Located close to the state borders of Pennsylvania and New Jersey – which runs the Delaware River, Citizens Bank Park is the home of the Philadelphia Phillies. This venue was a replacement for Veterans Stadium, which served the Phillies for more than three decades. Citizens Bank Park was created at a rapid pace, with ground breaking for the facility on June 28th, 2002. The stadium opened less than two years later on April 3rd, 2004.
The cost for this facility was approximately $458 million, with the government agreeing to help fund the project. Similar to other professional sports teams, the threat of the Phillies leaving Philadelphia helped spur action. Before the venue opened, Citizens Bank agreed to pay $95 million for the naming rights to the facility over the span of 25 years.
Similar to many other stadiums, the fans wanted to name the venue in honor of a beloved local sports hero, although in the end, the cold, hard cash created by naming rights won out over sentiment. In this case, the compromise struck was the creation of Ashburn Alley, named after Richie Ashburn, who played for the club between 1948 and 1959 and broadcasted games from 1963 until 1997. The original Ashburn Alley was the conspicuously thick grass along the third base line at Shibe Park, which allowed his bunts to stay fair rather than go into foul territory as they would at other ballparks.
Philadelphia Phillies Stadium
Over the 2014 and 2015 season, the Phillies haven’t performed well at home or on the road, although their home record is a bit less terrible than their road mark. This is mostly because of a fire sale of their most valued players, which has made the squad into the worst in the league.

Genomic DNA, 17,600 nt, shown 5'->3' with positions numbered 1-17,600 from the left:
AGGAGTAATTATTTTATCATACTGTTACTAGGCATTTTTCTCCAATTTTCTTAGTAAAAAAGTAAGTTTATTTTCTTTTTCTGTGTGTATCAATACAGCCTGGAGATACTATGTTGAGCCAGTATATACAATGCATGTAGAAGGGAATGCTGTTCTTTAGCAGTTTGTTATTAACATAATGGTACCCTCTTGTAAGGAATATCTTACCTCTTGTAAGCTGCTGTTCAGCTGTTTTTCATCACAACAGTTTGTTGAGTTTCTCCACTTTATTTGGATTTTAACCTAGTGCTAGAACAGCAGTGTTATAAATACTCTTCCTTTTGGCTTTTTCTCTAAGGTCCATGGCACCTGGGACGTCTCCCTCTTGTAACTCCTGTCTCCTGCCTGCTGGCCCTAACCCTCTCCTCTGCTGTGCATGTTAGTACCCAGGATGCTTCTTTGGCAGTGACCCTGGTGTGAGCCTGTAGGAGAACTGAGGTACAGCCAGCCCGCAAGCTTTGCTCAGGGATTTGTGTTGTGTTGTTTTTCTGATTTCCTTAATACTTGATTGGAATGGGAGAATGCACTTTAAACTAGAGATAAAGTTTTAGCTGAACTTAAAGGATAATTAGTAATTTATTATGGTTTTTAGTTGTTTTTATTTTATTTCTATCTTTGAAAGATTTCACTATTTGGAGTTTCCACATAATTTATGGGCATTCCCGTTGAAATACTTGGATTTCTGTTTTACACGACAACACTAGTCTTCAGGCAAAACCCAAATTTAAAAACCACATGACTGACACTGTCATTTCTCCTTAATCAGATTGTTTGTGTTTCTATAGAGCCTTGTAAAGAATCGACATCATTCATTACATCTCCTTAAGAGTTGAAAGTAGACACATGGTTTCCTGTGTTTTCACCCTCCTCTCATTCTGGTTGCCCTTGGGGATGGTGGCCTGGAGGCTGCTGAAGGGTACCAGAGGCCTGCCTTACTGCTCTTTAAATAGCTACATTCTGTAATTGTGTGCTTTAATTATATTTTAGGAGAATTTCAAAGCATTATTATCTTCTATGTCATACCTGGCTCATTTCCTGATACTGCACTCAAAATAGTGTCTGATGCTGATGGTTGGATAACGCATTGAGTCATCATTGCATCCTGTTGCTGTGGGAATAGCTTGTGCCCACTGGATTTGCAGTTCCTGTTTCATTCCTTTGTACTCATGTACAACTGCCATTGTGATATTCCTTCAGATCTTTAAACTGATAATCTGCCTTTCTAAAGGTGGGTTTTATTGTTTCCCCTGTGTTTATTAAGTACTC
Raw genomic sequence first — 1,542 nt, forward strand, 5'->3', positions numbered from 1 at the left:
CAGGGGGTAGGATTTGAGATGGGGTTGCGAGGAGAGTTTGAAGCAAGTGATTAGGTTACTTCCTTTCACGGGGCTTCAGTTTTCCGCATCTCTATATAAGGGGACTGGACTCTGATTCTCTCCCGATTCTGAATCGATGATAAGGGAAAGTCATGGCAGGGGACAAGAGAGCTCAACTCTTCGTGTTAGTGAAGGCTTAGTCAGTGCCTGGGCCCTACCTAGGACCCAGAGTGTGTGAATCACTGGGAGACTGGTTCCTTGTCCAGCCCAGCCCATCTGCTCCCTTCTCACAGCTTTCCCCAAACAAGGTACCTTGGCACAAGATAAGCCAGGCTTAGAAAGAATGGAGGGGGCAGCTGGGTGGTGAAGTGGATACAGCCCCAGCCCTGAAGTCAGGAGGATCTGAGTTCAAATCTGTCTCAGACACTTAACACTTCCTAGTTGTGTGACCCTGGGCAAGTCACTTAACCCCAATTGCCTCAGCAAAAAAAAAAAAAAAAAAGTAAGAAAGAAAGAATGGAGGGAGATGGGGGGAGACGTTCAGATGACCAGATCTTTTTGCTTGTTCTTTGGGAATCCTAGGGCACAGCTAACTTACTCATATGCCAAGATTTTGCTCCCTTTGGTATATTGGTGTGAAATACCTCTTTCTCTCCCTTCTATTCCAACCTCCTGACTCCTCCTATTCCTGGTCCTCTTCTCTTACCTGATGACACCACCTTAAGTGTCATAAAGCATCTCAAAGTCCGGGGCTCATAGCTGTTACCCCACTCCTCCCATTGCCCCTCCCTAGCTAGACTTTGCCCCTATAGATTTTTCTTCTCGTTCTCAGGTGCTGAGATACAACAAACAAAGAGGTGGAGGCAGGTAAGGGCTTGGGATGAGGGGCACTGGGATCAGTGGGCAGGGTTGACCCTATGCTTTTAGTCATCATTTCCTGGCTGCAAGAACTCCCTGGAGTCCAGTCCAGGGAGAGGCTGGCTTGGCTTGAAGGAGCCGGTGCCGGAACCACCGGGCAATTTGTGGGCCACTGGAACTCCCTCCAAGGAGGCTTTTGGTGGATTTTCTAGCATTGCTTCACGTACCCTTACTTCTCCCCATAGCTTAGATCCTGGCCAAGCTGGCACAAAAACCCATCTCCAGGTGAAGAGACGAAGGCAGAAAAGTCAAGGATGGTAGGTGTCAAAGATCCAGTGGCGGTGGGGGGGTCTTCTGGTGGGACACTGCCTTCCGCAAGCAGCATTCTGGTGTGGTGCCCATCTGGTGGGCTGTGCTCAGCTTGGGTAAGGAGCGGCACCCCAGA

Citizen’s Bank Park is known to be one of the most hitter friendly venues in the MLB, so much so that the left field fence was moved back by five feet following ridiculous rates of home runs slugged during the first two seasons this stadium was in operation.
The 2015 Park Factor stats show that this ballpark is still one of the most productive for hitters, ranking close to the top in terms of the rate of runs and walks produced. Home runs still fly out of this park at an accelerated pace, although the number of hits produced hovers around average while doubles and triples take place at a pace that’s well below average.
Date Opened: April 3, 2004
Construction Cost: $458 million
Architect: Populous; Agoos Lovera Architects; EwingCole
Ballpark Type: Retro Classic
Capacity Attendance: 43,651
Playing Surface: Riviera Bermuda Grass
Previous Philadelphia Phillies Stadiums
Recreation Park; Baker Bowl; Connie Mack Stadium; Veterans Stadium
Other Major Events
2012 NHL Winter Classic
The fifth NHL Winter Classic took place at Citizens Bank Park, welcoming the New York Rangers and the Philadelphia Flyers, who played before a crowd of 46,967, which set an attendance record for this facility. The Rangers took the game by a score of 3-2.
First National League DH
Security concerns caused by the G20 summit in Toronto caused the Phillies to lend Citizens Bank Park to the Blue Jays as a home field when the two teams played on June 25th, 2010. Due to the fact that the Jays were considered the home team, this resulted in the first ever case of a designated hitter being used at a facility belonging to a National League team in the history of Major League Baseball.